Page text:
The AHA annual meeting is the world’s largest annual gathering of historians. Its logistics—with thousands of attendees and dozens of simultaneous sessions—takes years of careful planning. “It takes a lot of work on the back end to make a meeting seamless,” said Debbie Ann Doyle, meetings manager. “We work hard to ensure everyone has an enjoyable and productive conference.”
Conference locations are selected according to the AHA’s Annual Meeting Location Policy. The groundwork is laid at the time the AHA signs a hotel contract, often five to seven years in advance. Scheduling meetings this far ahead locks in favorable hotel rates; for example, in San Francisco, where median hotel rates are often north of $250 per night, ours will be $179 per night for AHA24. Hotels offer us meeting space, services, and discounted rates in return for filling a certain number of hotel rooms. Filling our room block is crucial to keeping registration costs down and hotel staff employed, which is why the AHA encourages all attendees to stay in the conference hotels. And to support workers’ right to organize, the AHA has a union preference in selecting hotels.
Months before a meeting, Doyle visits the hotels to consider the best locations for sessions, workshops, and events. She meets with hotel staff to plan everything from the layout of the registration area to the times during which workers will be able to reset rooms between events. She identifies challenges for attendees with disabilities and develops an accommodations plan. Doyle also scouts the neighborhood for restaurants, public transportation, and other aspects of urban travel.
AHA staff manage hundreds of tasks, big and small, ahead of and during the meeting, from creating signage to ensuring compliance with union rules and the AHA’s Code of Professional Conduct. We also stay up to date on recommended health and safety practices for conferences. During the conference, the AHA pays local graduate students to help with on-site duties such as assisting at registration and receptions.
Scheduling 400 sessions over four days is no mean feat. Finalizing the program requires ensuring no participants are scheduled for simultaneous events, and proofing it (multiple times, by multiple staff) for errors.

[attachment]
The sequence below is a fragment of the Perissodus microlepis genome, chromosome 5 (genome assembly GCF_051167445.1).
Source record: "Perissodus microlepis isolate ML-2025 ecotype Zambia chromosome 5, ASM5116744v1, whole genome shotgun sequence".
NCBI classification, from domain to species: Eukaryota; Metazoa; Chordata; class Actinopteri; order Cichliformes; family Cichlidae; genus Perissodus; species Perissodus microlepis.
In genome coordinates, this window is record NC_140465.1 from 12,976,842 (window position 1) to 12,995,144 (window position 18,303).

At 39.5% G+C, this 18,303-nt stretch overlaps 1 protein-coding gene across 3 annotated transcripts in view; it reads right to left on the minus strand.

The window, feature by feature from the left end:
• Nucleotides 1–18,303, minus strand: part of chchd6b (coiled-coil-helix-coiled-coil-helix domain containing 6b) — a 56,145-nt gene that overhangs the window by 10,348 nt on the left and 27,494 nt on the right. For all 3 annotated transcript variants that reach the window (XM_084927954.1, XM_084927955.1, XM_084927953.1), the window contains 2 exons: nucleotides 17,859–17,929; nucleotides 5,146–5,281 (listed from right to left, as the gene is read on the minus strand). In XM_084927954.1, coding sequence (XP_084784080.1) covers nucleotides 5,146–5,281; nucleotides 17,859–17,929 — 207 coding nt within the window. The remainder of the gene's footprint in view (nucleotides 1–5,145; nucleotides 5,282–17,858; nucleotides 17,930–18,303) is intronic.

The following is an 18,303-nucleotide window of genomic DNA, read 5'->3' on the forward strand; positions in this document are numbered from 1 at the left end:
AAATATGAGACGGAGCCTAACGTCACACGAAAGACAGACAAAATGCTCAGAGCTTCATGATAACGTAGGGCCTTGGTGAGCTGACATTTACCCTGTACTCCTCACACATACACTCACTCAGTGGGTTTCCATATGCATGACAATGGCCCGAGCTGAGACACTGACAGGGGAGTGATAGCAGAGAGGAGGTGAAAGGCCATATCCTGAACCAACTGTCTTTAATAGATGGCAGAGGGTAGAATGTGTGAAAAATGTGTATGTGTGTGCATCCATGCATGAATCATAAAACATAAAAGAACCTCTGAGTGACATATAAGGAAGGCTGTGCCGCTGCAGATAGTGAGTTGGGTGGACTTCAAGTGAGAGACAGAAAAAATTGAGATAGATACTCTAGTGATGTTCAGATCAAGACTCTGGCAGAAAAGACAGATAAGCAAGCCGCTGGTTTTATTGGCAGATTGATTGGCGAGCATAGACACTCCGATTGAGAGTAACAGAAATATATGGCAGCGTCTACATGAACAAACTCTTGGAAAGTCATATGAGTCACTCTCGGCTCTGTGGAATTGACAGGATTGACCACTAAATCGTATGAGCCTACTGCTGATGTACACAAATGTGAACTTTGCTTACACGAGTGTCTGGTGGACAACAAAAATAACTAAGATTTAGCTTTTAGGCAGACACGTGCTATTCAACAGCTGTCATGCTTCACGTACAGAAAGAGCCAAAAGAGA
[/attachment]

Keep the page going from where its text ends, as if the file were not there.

The AHA does not make money on the meeting; registration fees and other revenues, including sponsorships and exhibitor fees, cover the meeting’s many costs. Staying within the projected budget is essential, but conference budgets are an ever-changing target and vary by location. Hotels can charge over $200 per gallon of coffee—yes, you read that correctly—so determining even coffee orders is a delicate task. The cost of audiovisual equipment averages nearly $80 per attendee, adding up to hundreds of thousands of dollars for the event.
We want attendees to have fun at the meeting and enjoy the city’s sights. Staff arrange for discounts at local museums and historic sites, coordinate with the Local Arrangements Committee to develop lists of attractions and restaurants, and work with the Program Committee to create an inclusive and stimulating program. Our goal is always to create a positive experience for all attendees while keeping costs as low as possible.
Preparing for the conference is Doyle’s full-time job, but as January approaches each year, it becomes all hands on deck for the entire AHA staff. Through careful planning and implementation, we hope that running the conference seems effortless to attendees.
So this January, as you applaud a colleague’s presentation, think of the effort they put into their research. As you listen to an engaging session, consider the work of the session organizer and the Program Committee. And as you drink that coffee while setting up your PowerPoint, spare a thought for what went into getting you that cup of joe and A/V equipment. There’s a lot of work done behind the scenes of the conference that connects our whole community.
Alexandra F. Levy is communications manager at the AHA.
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